The findings seem to dispute earlier speculation that oils in the vape liquids could be building up in the lungs and causing the illnesses. Both vape liquid additives, including vitamin E acetate and THC oil itself, were postulated as possible culprits. The Mayo Clinic, however, found no signs of oil accumulation.

Instead, they found immune cells called macrophages that appeared white and foamy, a symptom usually observed in patients with chemical burns.

“So maybe we need to look more closely at the chemical compounds, and not just oils, but the chemical constituents, to figure out which ones are injurious,” Larsen said.


So far, nearly 800 people nationwide have been afflicted with serious lung illnesses after vaping and at least 16 have died as a result, according to the Centers for Disease Control and Prevention. Most were vaping cannabis products, but some have claimed to have only used nicotine vaping devices.

Although most patients who were hospitalized with vaping-related injuries have recovered and were able to leave the hospital, it is not yet known if they will recover fully.

“Based on the severity of injury we see, at least in some of these cases, I wouldn’t be surprised if we wind up with people down the road having chronic respiratory problems from this,” Larsen said. “Some seem to recover. I don’t think we know what the long-term consequences will be.”
 

felvapes

Well-Known Member
Mayo Clinic Says Vaping Injuries Resemble Chemical Burns From Mustard Gas

Surgical pathologist Dr. Brandon T. Larsen said the injuries are consistent with toxic chemical exposure and chemical burns.

Patients receiving treatment for lung illnesses sustained from vaping had injuries that resemble chemical burns from mustard gas, according to a physician at the Mayo Clinic. Dr. Brandon T. Larsen, a surgical pathologist at the Mayo Clinic in Scottsdale, Arizona, told the New York Times that lung tissue samples from 17 patients had been analyzed for a study.

The samples were taken from four women and 13 men who ranged from 19 to 67 years old, 70 percent of whom had a history of vaping nicotine or cannabis.

“All 17 of our cases show a pattern of injury in the lung that looks like a toxic chemical exposure, a toxic chemical fume exposure or a chemical burn injury,” Larsen said.

“To be honest, they look like the kind of change you would expect to see in an unfortunate worker in an industrial accident where a big barrel of toxic chemicals spills, and that person is exposed to toxic fumes and there is a chemical burn in the airways,” he added.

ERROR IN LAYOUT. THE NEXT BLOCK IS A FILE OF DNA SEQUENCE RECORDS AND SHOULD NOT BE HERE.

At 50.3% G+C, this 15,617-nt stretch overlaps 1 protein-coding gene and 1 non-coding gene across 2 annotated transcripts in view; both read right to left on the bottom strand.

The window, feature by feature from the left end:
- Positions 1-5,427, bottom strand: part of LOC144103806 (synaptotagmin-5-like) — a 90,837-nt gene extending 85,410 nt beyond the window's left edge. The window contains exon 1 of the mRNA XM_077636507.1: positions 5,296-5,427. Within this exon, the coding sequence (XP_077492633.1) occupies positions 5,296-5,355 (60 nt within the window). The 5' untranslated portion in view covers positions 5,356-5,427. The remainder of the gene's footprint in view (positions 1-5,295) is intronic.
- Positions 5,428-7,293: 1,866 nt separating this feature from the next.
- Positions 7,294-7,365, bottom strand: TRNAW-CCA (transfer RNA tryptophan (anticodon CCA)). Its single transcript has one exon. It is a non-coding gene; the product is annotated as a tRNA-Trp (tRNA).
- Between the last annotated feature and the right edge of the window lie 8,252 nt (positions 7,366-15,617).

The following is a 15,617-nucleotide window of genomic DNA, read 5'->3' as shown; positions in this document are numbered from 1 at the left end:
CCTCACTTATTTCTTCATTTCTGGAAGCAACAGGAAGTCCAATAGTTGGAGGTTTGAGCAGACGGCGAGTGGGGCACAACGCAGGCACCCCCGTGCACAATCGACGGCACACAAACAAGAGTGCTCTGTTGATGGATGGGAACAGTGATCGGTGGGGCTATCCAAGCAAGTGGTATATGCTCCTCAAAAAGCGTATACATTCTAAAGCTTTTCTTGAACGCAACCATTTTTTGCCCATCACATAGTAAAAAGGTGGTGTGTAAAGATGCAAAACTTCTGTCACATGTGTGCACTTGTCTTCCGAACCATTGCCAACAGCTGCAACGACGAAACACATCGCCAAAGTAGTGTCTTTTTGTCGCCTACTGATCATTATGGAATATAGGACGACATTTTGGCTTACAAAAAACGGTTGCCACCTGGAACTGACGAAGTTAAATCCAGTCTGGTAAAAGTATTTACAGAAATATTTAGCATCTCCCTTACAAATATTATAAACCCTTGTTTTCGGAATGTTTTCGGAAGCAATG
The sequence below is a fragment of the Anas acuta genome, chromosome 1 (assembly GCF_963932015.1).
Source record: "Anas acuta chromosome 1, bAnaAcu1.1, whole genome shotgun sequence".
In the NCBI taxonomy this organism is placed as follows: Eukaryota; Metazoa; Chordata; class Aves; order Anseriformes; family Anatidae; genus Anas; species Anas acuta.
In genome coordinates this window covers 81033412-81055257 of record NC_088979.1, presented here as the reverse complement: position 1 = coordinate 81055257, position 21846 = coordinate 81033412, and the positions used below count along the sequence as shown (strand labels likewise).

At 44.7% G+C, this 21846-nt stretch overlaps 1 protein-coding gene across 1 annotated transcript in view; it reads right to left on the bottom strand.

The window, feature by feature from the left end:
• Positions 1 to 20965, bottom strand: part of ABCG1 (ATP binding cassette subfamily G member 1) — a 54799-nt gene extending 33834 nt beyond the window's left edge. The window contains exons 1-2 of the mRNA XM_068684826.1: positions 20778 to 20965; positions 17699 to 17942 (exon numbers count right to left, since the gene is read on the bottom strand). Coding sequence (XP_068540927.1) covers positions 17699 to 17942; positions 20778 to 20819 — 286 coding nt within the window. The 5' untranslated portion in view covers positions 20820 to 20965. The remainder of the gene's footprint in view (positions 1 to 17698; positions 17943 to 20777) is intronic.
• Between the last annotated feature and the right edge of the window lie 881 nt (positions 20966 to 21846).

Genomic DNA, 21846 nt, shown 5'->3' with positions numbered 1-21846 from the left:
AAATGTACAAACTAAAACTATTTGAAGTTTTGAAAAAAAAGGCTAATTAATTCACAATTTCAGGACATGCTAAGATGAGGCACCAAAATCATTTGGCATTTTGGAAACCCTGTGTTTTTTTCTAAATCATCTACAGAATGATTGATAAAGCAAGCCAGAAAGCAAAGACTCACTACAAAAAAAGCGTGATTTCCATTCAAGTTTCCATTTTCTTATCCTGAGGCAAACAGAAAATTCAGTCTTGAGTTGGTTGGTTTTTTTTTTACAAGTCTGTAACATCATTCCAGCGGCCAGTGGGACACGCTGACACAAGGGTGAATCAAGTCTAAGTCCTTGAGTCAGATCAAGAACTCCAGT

Larsen also said that the patients’ lungs resembled the injuries sustained by soldiers poisoned by mustard gas during World War I.

The results of the study were published earlier this week in the New England Journal of Medicine. 11 of the patients whose samples were studied were located in Arizona. Five were from Minnesota and the remaining patient was treated in Florida.

Two of the cases occurred prior to 2019. Larsen said that he believes that the condition may have existed for some time without the cause being recognized.


THC, Vitamin E Exonerated by Study
The findings seem to dispute earlier speculation that oils in the vape liquids could be building up in the lungs and causing the illnesses. Both vape liquid additives, including vitamin E acetate and THC oil itself, were postulated as possible culprits. The Mayo Clinic, however, found no signs of oil accumulation.

Instead, they found immune cells called macrophages that appeared white and foamy, a symptom usually observed in patients with chemical burns.

“So maybe we need to look more closely at the chemical compounds, and not just oils, but the chemical constituents, to figure out which ones are injurious,” Larsen said.


So far, nearly 800 people nationwide have been afflicted with serious lung illnesses after vaping and at least 16 have died as a result, according to the Centers for Disease Control and Prevention. Most were vaping cannabis products, but some have claimed to have only used nicotine vaping devices.

Although most patients who were hospitalized with vaping-related injuries have recovered and were able to leave the hospital, it is not yet known if they will recover fully.

“Based on the severity of injury we see, at least in some of these cases, I wouldn’t be surprised if we wind up with people down the road having chronic respiratory problems from this,” Larsen said. “Some seem to recover. I don’t think we know what the long-term consequences will be.”
Have there been any cases at all in all of those that were vaping as most of us here do
With either feco or rosin or dry herb vapes?

As far as I have seen its only the black market "thinned" out oils?
The oil pen type devices

I mean the article above is saying that the and even vitamin E is not building up or the issue

So what we do has not had victims?
 

felvapes

Well-Known Member
Not a one that I've read about. This all has to do with 'fake' vape cartridges. Although... my personal feeling is that vape cartridges, in general, aren't that great to use.
I agree myself